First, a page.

). LV mass was slightly but significantly underestimated, by approximately 5%, by complete analysis versus fully manual analysis. Although EDV was significantly overestimated in the statistical sense, the difference (1.0% of mean EDV) is unlikely to be of clinical relevance. LV ESV, SV and perhaps most importantly EF did not differ between complete and fully manual analyses.
Full manual analyses involved hand drawn contouring at ED and ES only. While this was marginally faster than a complete analysis (6.1 minutes vs. 7.6 minutes), the limited impact of elaborate manual corrections, which take a median 4.9 minutes suggests that accurate global LV parameters can be obtained in 3–4 minutes. Moreover, full manual analysis requires manual identification of the ES phase, which is a source of intra- and inter-observer variation that can be eliminated using contour detection on all phases.
Limitations and Future Directions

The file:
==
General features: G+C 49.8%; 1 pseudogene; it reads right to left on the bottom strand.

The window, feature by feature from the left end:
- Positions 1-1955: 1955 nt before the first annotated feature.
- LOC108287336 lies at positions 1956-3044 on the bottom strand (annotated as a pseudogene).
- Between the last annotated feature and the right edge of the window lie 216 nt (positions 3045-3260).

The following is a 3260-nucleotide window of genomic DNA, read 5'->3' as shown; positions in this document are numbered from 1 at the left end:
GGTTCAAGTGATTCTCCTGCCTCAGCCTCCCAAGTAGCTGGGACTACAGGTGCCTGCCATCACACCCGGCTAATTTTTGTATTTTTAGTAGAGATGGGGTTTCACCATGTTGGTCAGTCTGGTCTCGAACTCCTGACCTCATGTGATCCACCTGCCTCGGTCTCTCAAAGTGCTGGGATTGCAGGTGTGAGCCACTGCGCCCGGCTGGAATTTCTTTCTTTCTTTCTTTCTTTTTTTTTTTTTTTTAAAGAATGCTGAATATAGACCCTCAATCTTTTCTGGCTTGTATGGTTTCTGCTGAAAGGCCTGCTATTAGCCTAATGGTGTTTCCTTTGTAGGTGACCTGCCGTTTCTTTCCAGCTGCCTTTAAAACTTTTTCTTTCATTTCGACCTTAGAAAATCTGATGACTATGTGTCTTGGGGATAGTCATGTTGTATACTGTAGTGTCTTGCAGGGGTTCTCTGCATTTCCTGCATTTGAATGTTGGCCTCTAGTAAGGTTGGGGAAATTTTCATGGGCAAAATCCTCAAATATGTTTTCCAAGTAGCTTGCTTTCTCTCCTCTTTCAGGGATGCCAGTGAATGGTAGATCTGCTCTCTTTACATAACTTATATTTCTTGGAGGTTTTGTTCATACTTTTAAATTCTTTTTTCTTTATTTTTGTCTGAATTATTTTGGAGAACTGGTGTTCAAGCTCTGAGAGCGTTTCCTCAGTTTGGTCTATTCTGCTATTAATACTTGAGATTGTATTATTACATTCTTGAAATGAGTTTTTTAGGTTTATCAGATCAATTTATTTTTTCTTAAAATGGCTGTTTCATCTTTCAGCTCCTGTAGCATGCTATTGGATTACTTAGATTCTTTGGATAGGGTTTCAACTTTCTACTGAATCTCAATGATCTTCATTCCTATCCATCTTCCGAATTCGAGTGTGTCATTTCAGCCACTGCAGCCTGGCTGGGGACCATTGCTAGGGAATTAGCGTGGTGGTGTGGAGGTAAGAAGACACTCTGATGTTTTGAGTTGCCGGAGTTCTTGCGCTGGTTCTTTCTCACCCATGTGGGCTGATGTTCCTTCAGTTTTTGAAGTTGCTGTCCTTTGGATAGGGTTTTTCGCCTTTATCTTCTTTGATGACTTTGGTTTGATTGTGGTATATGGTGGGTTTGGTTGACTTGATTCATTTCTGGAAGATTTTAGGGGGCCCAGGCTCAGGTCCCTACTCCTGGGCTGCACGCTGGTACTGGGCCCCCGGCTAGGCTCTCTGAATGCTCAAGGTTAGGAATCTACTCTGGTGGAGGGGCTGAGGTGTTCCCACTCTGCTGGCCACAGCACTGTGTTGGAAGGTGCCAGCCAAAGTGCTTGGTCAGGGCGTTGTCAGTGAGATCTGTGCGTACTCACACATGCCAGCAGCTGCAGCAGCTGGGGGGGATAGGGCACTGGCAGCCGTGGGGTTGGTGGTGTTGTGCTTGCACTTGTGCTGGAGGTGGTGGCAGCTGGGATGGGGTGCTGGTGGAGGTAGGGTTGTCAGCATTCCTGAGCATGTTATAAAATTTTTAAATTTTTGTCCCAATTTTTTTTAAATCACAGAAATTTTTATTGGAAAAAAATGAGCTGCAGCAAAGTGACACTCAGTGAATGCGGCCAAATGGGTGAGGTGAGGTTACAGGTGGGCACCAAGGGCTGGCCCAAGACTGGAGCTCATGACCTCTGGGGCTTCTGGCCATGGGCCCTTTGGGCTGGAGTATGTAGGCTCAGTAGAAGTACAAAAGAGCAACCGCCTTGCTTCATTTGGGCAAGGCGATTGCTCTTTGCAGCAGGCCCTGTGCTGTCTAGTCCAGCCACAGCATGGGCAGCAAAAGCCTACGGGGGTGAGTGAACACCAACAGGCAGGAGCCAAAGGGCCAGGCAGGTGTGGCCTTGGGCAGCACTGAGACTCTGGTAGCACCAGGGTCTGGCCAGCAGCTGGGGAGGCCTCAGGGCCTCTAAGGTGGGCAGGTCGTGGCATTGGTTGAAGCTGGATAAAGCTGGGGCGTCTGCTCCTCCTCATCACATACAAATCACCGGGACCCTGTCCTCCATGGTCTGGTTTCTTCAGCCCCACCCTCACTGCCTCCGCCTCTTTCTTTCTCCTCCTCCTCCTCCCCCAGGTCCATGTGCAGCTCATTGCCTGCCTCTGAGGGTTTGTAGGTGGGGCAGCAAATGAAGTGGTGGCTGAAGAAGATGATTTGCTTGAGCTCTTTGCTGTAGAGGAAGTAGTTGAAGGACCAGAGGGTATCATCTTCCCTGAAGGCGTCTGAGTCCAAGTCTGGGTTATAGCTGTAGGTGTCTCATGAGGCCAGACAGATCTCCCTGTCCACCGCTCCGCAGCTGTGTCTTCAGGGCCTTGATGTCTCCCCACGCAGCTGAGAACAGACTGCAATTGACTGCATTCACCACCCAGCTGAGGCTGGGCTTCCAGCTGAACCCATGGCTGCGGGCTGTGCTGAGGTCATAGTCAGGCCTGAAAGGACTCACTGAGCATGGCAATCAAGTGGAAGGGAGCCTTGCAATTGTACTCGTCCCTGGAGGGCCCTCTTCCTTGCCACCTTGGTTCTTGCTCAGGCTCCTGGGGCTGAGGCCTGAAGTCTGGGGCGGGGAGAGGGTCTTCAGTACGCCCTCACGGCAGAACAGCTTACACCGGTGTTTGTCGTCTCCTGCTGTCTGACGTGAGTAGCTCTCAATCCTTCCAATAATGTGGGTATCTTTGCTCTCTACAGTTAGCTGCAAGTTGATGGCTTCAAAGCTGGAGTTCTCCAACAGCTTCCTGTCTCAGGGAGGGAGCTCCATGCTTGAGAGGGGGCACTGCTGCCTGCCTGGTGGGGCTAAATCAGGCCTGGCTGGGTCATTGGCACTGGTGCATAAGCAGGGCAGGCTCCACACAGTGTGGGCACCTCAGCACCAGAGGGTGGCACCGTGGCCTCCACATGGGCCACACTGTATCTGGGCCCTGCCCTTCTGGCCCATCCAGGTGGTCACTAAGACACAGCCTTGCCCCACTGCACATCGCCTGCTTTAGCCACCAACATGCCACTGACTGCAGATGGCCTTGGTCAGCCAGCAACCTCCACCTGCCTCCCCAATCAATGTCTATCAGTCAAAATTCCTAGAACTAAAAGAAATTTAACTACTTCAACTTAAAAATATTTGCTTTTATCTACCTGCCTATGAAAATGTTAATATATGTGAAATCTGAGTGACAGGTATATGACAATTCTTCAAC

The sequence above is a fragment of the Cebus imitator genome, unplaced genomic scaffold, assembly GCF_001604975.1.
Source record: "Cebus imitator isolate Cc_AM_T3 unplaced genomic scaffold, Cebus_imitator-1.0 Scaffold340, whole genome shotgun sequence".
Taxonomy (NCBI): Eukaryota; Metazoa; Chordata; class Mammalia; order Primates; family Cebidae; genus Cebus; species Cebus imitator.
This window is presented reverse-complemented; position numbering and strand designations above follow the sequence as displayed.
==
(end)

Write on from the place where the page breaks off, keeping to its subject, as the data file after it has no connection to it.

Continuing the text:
The timing results reported in this paper are derived from analyses by a single user. It remains to be investigated how these timing results translate to other users, with different levels of experience and in other environments. In many clinical practices, a typical weekly case load might be 10–20 CMR cases, as compared to the 50–100 studies/week performed by this user during this study. Consequently, clinical users may be less experienced with respect to manipulating contours, but also be less fatigued from repetitive analyses. Moreover, in clinical practice, users will likely be more focused on time-efficiency versus absolute accuracy of each contour, as was the case in the present study, as an additional purpose of our study was to generate reference values. Thus the mean analysis times reported here may not be fully generalizable to any given clinical practice for reasons noted above.